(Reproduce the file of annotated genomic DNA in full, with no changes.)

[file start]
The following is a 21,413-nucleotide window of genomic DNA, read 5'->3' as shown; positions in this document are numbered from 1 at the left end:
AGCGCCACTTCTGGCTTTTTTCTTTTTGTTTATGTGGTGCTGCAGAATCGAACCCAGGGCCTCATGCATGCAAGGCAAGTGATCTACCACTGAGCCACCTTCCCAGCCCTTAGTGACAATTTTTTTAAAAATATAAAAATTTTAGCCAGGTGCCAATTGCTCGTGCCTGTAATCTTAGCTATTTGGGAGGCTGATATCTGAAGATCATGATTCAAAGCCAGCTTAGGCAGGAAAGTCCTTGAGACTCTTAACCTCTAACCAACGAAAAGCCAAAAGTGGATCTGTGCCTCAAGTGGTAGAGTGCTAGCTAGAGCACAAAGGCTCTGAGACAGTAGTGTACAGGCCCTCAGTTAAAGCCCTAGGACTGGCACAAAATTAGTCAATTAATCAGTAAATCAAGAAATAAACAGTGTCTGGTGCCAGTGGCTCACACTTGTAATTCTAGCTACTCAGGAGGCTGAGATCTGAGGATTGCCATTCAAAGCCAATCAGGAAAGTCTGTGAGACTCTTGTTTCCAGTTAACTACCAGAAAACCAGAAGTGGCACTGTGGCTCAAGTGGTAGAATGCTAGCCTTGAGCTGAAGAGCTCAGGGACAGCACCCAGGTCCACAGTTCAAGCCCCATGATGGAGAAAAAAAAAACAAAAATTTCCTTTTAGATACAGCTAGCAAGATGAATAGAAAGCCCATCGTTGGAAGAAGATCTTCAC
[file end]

The following is a 21,413-nucleotide window of genomic DNA, read 5'->3' as shown; positions in this document are numbered from 1 at the left end:
AGCGCCACTTCTGGCTTTTTTCTTTTTGTTTATGTGGTGCTGCAGAATCGAACCCAGGGCCTCATGCATGCAAGGCAAGTGATCTACCACTGAGCCACCTTCCCAGCCCTTAGTGACAATTTTTTTAAAAATATAAAAATTTTAGCCAGGTGCCAATTGCTCGTGCCTGTAATCTTAGCTATTTGGGAGGCTGATATCTGAAGATCATGATTCAAAGCCAGCTTAGGCAGGAAAGTCCTTGAGACTCTTAACCTCTAACCAACGAAAAGCCAAAAGTGGATCTGTGCCTCAAGTGGTAGAGTGCTAGCTAGAGCACAAAGGCTCTGAGACAGTAGTGTACAGGCCCTCAGTTAAAGCCCTAGGACTGGCACAAAATTAGTCAATTAATCAGTAAATCAAGAAATAAACAGTGTCTGGTGCCAGTGGCTCACACTTGTAATTCTAGCTACTCAGGAGGCTGAGATCTGAGGATTGCCATTCAAAGCCAATCAGGAAAGTCTGTGAGACTCTTGTTTCCAGTTAACTACCAGAAAACCAGAAGTGGCACTGTGGCTCAAGTGGTAGAATGCTAGCCTTGAGCTGAAGAGCTCAGGGACAGCACCCAGGTCCACAGTTCAAGCCCCATGATGGAGAAAAAAAAAACAAAAATTTCCTTTTAGATACAGCTAGCAAGATGAATAGAAAGCCCATCGTTGGAAGAAGATCTTCAC